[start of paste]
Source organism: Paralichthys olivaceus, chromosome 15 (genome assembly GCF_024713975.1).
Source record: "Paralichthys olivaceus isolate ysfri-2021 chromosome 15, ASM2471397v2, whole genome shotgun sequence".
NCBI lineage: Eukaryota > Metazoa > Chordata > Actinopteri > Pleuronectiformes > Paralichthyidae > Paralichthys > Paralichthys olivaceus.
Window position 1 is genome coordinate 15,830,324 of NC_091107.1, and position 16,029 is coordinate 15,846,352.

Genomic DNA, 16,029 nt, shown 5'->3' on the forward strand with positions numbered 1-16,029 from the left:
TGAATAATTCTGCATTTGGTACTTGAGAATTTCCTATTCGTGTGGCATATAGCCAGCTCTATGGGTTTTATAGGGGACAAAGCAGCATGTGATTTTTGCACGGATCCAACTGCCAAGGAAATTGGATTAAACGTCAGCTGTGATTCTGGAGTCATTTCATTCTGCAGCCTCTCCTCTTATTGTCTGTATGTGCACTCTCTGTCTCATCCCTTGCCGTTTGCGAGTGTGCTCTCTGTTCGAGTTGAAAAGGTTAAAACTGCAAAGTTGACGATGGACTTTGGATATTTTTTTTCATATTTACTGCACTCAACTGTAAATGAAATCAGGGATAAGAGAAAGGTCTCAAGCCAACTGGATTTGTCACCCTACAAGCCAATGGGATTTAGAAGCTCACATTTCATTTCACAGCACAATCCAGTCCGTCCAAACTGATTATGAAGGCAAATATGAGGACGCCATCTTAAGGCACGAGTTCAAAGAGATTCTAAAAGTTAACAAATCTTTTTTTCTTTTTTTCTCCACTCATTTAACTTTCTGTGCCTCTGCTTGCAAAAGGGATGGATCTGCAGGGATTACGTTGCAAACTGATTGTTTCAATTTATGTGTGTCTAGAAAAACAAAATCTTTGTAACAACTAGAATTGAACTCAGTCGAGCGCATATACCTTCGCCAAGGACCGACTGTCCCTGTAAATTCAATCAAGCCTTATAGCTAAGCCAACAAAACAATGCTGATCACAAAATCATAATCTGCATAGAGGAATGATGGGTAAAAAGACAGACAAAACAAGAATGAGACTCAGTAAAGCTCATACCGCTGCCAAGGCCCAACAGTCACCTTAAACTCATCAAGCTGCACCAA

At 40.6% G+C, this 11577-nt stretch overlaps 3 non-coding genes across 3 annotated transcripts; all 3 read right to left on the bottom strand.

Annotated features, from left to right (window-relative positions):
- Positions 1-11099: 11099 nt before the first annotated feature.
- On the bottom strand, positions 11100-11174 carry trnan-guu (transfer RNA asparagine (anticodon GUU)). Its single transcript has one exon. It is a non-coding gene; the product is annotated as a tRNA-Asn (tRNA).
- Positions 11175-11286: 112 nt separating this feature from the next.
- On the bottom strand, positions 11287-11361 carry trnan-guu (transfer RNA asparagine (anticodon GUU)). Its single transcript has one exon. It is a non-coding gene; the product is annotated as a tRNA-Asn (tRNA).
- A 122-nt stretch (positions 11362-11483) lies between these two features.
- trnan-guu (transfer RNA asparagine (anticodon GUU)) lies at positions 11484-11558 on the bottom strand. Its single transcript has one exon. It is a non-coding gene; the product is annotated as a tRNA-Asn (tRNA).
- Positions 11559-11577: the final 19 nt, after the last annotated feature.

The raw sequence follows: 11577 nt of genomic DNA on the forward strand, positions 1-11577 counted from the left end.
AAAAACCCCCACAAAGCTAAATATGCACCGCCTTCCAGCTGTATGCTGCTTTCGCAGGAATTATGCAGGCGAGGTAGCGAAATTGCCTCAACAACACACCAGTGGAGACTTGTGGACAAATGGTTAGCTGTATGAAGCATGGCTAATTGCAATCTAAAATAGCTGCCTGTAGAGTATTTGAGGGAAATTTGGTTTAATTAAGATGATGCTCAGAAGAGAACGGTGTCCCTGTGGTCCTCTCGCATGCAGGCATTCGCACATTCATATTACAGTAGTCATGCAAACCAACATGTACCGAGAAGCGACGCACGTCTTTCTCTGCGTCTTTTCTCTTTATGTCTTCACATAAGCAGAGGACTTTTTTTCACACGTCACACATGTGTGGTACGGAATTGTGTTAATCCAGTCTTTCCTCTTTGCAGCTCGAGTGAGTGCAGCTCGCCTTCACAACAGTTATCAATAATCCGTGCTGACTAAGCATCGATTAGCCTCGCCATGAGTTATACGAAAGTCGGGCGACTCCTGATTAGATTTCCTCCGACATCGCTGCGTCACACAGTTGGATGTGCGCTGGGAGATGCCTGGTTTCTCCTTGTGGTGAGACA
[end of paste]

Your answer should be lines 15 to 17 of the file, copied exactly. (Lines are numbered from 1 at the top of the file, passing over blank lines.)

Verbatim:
- Positions 11559-11577: the final 19 nt, after the last annotated feature.

The raw sequence follows: 11577 nt of genomic DNA on the forward strand, positions 1-11577 counted from the left end.
AAAAACCCCCACAAAGCTAAATATGCACCGCCTTCCAGCTGTATGCTGCTTTCGCAGGAATTATGCAGGCGAGGTAGCGAAATTGCCTCAACAACACACCAGTGGAGACTTGTGGACAAATGGTTAGCTGTATGAAGCATGGCTAATTGCAATCTAAAATAGCTGCCTGTAGAGTATTTGAGGGAAATTTGGTTTAATTAAGATGATGCTCAGAAGAGAACGGTGTCCCTGTGGTCCTCTCGCATGCAGGCATTCGCACATTCATATTACAGTAGTCATGCAAACCAACATGTACCGAGAAGCGACGCACGTCTTTCTCTGCGTCTTTTCTCTTTATGTCTTCACATAAGCAGAGGACTTTTTTTCACACGTCACACATGTGTGGTACGGAATTGTGTTAATCCAGTCTTTCCTCTTTGCAGCTCGAGTGAGTGCAGCTCGCCTTCACAACAGTTATCAATAATCCGTGCTGACTAAGCATCGATTAGCCTCGCCATGAGTTATACGAAAGTCGGGCGACTCCTGATTAGATTTCCTCCGACATCGCTGCGTCACACAGTTGGATGTGCGCTGGGAGATGCCTGGTTTCTCCTTGTGGTGAGACA